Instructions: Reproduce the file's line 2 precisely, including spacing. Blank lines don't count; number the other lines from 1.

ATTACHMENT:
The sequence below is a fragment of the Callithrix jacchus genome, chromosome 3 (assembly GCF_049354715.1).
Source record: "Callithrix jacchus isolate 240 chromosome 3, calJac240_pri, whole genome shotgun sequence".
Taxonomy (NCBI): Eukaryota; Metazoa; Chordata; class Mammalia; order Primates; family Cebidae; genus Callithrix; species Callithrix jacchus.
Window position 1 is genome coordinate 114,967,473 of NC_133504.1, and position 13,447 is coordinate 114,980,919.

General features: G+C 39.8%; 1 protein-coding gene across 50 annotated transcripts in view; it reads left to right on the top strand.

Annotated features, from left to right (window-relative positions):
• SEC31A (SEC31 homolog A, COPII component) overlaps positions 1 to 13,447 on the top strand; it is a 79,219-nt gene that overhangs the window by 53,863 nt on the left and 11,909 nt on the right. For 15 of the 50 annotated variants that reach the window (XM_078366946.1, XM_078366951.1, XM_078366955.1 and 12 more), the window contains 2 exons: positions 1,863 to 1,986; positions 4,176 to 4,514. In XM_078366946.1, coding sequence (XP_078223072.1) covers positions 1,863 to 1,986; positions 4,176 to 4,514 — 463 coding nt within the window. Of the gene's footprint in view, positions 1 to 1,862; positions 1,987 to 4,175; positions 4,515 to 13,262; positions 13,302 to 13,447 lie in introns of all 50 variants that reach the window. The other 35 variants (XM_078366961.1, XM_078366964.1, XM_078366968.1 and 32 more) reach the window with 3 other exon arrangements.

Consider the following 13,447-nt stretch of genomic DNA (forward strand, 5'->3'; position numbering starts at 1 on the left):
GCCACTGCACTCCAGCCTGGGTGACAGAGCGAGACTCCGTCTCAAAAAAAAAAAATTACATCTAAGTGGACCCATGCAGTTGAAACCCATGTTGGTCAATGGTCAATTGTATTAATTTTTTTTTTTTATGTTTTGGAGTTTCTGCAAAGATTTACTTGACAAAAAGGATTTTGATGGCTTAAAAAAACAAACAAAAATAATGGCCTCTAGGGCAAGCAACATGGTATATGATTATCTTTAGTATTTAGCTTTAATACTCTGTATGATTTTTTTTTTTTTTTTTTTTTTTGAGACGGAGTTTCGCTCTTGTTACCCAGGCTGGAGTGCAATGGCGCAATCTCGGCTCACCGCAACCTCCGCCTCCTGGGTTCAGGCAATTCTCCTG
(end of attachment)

Source record: "Callithrix jacchus isolate 240 chromosome 3, calJac240_pri, whole genome shotgun sequence".